House Republicans defeat Democrats in midterm funding battle

House Republicans’ fundraising agencies greatly surpassed Democrats’ fundraising agencies in the second quarter, revealing how a divided Republican party can raise huge sums of money before next year’s midterm elections.

Data from the National Republican Congressional Committee (a fundraising tool dedicated to electing Republicans into the lower house of Congress) shows that the National Republican Congressional Committee raised more than $45.5 million in the second quarter, including more than $20 million in June . Kevin McCarthy’s $6.5 million donation and House Republican No. 1 and No. 2 Steve Scarlis’ $4.5 million transfer drove these figures.

In contrast, the Democratic Congressional Campaign Committee, which recruited and funded Democratic House candidates, raised $36.5 million in the second quarter and nearly $14.4 million in June. The internal affairs committees of the parties released fundraising data before the July 20 application deadline.

Brendan Glavin, a senior data analyst at OpenSecrets, a nonpartisan research organization, said: “If the trend continues, Republicans should do well.”

Mr. Gravin said that history has helped the party lose power in congressional elections after the first two years of the presidency. He added that due to the failure of the Democrats in 2020, the massive fundraising of Republicans shows that “optimism for next year is combined with the fact that the Democratic majority has a very narrow majority.”

In recent months, Republicans have been able to demonstrate their fundraising power, even in Donald Trump Resignation has exposed a huge rift in the party’s future. Another disclosure revealed that the Republican National Committee surpassed the Democratic National Committee in May, raising $70.4 million, while the Democratic National Committee raised $68.7 million.

Republicans in Congress are divided on whether to continue to support the former president. Trump was banned by most social media platforms for allegedly encouraging the congressional riots on January 6 and his continued false claims that the election was “stolen”. Some Republicans hope to take a more moderate path before next year’s midterm elections, when both the House of Representatives and the Senate will compete for control. Trump does not rule out running for president again in 2024.

Many Republicans worry that their fundraising funds will dry up after January 6, after several large American companies withdrew their donations to people in the Republican Party who voted against proving Joe Biden’s election.

But the latest Federal Election Commission documents from congressional candidates show that as the midterm elections approach next year, the Republicans continue to hoard cash.

Although Trump lost the White House in the November election, the Republicans won in the House of Representatives and reduced Democratic Party‘most. Although the Democrats now control the Senate, the balance of power in the upper house is unstable: a 100-member institution is split between the Democrats and Republicans at a 50-50 ratio, and Vice President Kamala Harris can vote Tiebreaker.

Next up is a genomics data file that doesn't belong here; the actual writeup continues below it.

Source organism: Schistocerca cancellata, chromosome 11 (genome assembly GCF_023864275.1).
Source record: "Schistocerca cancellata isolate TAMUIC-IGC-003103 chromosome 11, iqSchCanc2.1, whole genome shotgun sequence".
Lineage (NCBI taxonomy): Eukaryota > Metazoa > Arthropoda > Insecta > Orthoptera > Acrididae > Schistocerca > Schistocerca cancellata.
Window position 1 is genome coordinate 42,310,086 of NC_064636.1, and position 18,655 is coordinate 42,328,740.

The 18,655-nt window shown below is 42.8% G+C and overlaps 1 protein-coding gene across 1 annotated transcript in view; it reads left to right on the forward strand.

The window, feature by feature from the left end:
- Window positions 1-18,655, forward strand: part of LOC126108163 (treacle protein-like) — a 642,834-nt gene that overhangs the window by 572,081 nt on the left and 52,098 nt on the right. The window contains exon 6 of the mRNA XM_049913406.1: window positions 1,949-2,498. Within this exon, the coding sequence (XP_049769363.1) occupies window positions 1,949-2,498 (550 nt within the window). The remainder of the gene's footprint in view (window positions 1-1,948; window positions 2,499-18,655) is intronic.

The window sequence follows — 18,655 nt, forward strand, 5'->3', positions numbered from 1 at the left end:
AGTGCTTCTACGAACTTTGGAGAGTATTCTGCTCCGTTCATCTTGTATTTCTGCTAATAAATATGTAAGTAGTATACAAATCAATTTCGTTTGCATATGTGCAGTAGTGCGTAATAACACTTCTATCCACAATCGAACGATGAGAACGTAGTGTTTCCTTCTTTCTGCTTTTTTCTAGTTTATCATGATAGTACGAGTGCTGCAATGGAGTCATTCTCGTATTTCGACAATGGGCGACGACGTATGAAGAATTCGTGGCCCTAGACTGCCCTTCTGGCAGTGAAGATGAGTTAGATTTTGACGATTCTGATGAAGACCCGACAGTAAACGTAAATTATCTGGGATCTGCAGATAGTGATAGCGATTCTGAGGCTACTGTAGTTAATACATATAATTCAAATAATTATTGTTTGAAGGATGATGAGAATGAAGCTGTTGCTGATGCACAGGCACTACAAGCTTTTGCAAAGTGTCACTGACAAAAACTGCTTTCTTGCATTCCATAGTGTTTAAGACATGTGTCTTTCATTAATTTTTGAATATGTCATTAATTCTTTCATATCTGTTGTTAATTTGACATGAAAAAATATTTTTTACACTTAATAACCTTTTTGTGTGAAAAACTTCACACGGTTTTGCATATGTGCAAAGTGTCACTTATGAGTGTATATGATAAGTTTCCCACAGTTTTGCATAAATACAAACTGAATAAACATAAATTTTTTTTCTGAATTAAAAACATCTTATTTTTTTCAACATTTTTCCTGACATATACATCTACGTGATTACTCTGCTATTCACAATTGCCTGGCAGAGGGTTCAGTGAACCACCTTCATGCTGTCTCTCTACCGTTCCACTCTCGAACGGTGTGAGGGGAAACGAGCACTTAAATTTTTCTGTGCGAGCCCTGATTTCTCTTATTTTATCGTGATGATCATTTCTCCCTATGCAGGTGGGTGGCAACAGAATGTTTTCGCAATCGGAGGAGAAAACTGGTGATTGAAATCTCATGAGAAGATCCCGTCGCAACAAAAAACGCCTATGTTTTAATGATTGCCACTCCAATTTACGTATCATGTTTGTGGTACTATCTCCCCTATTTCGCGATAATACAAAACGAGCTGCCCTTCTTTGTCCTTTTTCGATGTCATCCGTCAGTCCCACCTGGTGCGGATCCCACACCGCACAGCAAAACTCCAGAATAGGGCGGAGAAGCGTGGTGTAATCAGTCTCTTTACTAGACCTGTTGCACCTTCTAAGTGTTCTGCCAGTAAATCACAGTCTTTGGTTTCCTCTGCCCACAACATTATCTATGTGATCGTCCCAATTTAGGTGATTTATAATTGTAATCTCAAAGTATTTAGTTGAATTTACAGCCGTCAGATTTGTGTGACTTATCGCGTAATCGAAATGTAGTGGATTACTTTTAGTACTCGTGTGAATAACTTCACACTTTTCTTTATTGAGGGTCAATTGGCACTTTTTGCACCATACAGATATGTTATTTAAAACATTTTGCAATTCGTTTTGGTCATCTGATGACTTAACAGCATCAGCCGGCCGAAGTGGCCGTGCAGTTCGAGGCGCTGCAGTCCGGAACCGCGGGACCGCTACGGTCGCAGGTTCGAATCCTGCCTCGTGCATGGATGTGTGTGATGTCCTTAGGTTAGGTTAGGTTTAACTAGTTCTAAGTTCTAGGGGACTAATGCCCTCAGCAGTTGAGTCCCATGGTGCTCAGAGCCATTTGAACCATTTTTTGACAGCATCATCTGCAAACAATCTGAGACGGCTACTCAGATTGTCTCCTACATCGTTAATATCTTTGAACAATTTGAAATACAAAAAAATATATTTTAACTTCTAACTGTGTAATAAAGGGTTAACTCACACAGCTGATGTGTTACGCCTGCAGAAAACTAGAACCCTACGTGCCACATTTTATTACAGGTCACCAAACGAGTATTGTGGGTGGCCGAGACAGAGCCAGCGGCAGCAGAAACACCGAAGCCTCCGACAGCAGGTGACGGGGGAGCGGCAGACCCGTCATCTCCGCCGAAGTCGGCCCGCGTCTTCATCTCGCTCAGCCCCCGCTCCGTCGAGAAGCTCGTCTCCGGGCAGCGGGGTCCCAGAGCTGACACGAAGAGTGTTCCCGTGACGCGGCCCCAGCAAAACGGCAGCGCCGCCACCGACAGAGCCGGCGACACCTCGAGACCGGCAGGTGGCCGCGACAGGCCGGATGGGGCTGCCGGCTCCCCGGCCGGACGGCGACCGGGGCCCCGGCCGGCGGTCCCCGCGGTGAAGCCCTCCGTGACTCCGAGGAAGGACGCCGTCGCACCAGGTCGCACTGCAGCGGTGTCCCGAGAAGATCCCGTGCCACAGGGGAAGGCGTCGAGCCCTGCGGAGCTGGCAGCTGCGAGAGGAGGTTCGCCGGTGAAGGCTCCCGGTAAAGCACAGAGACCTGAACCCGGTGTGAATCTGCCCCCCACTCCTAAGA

The National Republican Senate Committee, which is dedicated to electing Republicans to the Senate, said it raised $28 million in the second quarter and $10.5 million in June. The Democratic Senate Campaign Committee has not disclosed its fundraising data for the second quarter.

A bar graph of fundraising for current U.S. senators running for reelection in the second quarter of 2021. Chuck Schumer (D) of New York and Tim Scott (R) of South Carolina raised the most money in the second quarter: $11.5 million and $9.6 million, respectively.

Trump, who recently held campaign rallies in Ohio and Florida and participated in the conservative conference CPAC in Texas, has recently reappeared on the national political stage. He has supported many congressional candidates in campaigns across the country. However, the latest data provide a mixed picture of the value of Trump’s endorsement.

Republican Senator Tim Scott from South Carolina won Trump’s support in March, and he has built a national brand through efforts to take the lead in promoting the two-party police reform negotiations. .

According to FEC documents, Scott raised $9.6 million in the second quarter, up from $2.1 million in the first quarter. This made Scott — who was re-elected in 2016 with more than 60% of the vote — the second most successful Senate fundraiser in the second quarter. He is second only to Chuck Schumer, the top Democrat in the Senate. He is a powerful fundraiser and has a record of providing cash to other Democratic candidates.

Meanwhile, the centrist Republican Senator Lisa Murkowski from Alaska will face a major challenge next year from fellow Republican Kelly Tshibaka, who Trump supported last month. The former president stated that Murkowski was one of seven Republicans in the Senate because of his role in the January 6 riots and voted to convict him in the impeachment trial. Murkov Sky is “bad for Alaska.”

But Murkowski raised $1.1 million in the second quarter and had $2.3 million in cash on hand. Her income is more than double that of Tshibaka, who raised only $544,000 in the same three-month period and deposited approximately $275,000 in the bank at the end of the quarter.

Murkowski’s election highlights the trend of the few Republican Trump critics who have been able to raise large sums of money in recent months.

FEC documents show that Liz Cheney, a Republican in the House of Representatives, was removed from his leadership post for opposing the president. He earned nearly US$2 million in the second quarter and US$1.5 million in the first quarter, leaving her with 280 Ten thousand dollars in cash will be available at the end of June.

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